This Establishment Libertarianism was not only theoretically in error, with its commitment to the impossible goal of limited government (and centralized government at that): it was also sociologically flawed, with its anti-bourgeois—indeed, adolescent—so-called “cosmopolitan” cultural message: of multiculturalism and egalitarianism, of “respect no authority”, of “live-and-let-live”, of hedonism and libertinism.

The anti-establishment Austro-libertarians sought to learn more from the conservative side about the cultural requirements of a free and prosperous commonwealth. And by and large they did and learned their lesson. At least, I think that I did.

First, he commits a glaring logical fallacy that because, say, the likes of Cato promote both “limited government” and “cosmopolitan” culture, that advocacy of cosmopolitan culture implies the State. This is the logical fallacy of “Denying the antecedent.” As well, it is a logical fallacy to think making the case against Cato in terms of limited government makes the case against rich cultural diversity. This is a historical fallacy as well, because libertarianism historically is anarchism and has promoted a rich cultural diversity, particularly with respect to tearing down coercive cultural institutional enforcer of norms in terms of being a rationale for impinging one’s liberty.

Hoppe’s criticism of “limited government libertarianism” does not validate any critique of libertarian culture, and thus justify his position on the need for uniform culture. The fact is, there is no such thing as “uniform culture,” other than a official culture that is enforced and propagandized by organs of the State. Indeed, I would argue it is the State that relies on some sort of a uniform culture to retain it’s legitimacy(e.g., nationalism, patriotism, militarism). Those who espouse the need for uniform culture to make their social theory work are authoritarians at heart. We saw this authoritarian strain emerge from the Paleos with the Ron Paul newsletters, where the most egregious things were not the politically incorrect criticisms of the like of Martin Luther King, but the putrid support of thuggish tactics of a thug police, even going as far as suggesting the need to outlaw video cameras so as to allow the thugs to operate in secret.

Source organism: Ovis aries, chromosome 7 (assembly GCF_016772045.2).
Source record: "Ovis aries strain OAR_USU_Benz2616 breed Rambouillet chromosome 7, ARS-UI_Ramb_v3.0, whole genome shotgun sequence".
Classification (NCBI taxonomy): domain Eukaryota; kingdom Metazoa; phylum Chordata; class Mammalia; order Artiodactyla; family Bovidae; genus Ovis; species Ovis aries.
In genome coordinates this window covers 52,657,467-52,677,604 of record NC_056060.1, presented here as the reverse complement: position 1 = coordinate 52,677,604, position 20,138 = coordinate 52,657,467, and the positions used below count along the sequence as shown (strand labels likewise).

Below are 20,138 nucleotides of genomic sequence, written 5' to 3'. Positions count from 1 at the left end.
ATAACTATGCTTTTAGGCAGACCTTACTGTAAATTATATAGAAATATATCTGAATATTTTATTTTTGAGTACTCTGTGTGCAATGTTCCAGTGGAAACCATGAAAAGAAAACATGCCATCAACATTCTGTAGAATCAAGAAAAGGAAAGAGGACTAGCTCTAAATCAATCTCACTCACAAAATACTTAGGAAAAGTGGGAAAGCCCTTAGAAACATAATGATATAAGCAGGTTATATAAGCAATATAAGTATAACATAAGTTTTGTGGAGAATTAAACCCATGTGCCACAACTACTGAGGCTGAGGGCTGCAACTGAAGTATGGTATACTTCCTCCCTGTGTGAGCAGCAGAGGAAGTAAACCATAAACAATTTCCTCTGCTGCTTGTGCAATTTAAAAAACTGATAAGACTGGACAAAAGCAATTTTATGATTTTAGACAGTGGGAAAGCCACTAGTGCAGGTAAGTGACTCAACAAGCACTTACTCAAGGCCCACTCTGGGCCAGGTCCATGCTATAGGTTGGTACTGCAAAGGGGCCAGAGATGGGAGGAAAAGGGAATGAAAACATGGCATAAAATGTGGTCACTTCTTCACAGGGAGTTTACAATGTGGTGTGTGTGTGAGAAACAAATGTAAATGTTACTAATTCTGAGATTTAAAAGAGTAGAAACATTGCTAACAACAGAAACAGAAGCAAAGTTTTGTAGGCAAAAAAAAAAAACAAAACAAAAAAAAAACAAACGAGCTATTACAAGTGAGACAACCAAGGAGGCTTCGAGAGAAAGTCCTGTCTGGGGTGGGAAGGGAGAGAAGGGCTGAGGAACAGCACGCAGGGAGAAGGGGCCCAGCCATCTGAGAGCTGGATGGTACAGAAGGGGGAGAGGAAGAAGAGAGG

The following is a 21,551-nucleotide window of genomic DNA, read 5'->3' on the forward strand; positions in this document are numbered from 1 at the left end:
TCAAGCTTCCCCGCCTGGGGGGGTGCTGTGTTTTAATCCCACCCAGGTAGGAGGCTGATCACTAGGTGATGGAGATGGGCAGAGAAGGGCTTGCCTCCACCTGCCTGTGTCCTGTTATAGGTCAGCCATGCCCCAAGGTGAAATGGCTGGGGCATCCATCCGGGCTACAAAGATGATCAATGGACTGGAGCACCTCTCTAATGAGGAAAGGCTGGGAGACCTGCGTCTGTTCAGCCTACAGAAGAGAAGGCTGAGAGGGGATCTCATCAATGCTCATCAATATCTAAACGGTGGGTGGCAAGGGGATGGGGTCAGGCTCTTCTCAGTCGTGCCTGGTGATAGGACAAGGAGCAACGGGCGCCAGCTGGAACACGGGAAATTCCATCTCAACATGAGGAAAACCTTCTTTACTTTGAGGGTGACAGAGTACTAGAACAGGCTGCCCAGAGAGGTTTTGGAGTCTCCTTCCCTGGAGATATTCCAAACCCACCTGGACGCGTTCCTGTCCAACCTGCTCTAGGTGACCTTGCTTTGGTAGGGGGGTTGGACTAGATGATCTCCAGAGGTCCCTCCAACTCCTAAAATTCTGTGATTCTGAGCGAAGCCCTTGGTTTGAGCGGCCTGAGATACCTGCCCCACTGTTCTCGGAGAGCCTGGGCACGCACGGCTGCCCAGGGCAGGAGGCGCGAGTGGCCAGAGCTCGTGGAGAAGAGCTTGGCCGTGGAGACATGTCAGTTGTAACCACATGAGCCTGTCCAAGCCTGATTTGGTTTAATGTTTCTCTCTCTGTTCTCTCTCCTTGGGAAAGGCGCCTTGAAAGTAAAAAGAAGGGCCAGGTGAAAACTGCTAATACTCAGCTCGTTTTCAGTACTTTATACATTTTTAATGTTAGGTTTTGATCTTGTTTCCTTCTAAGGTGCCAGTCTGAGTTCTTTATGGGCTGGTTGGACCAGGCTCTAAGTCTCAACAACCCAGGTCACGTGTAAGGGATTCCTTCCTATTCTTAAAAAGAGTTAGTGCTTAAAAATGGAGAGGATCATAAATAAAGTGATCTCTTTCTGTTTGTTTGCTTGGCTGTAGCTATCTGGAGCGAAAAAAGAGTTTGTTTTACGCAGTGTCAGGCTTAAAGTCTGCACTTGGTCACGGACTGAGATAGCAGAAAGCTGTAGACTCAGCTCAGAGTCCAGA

In a scientific examination of the relationship between markets and culture, we find that markets universalize values across cultures. You cannot have closed cultures and open markets. In my opinion, to think otherwise, is an egregious denial…

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2 thoughts on “Paleo Authoritarianism

    • I’m not really sure about the “unawareness” part.

      In some cases, I think the social conservative christian side was seen as a more opportune population from which to extract funds, which are always needed to sustain a publishing movement.

      In some cases, there is a held belief that a stateless order requires a uniform culture underneath and that conservative christianity is the most compatible with a “free market” stateless order.

      In Rothbardian theory, the spread of libertarianism requires a “cadre movement” built around a cult of personality of sorts around a figure who has great understanding of Misean/Rothbardian praxeology. Christian culture was seen as the more conducive environment to spawn this because it didn’t have any “libertine cultural baggage” that was seen as a distraction/hindrance to the larger culture that had become more socially conservative(and economically conservative) since the Reagan Era. In case you didn’t know, this “cadre figure” is Ron Paul. That’s why you will rarely see the LRC figures criticize him.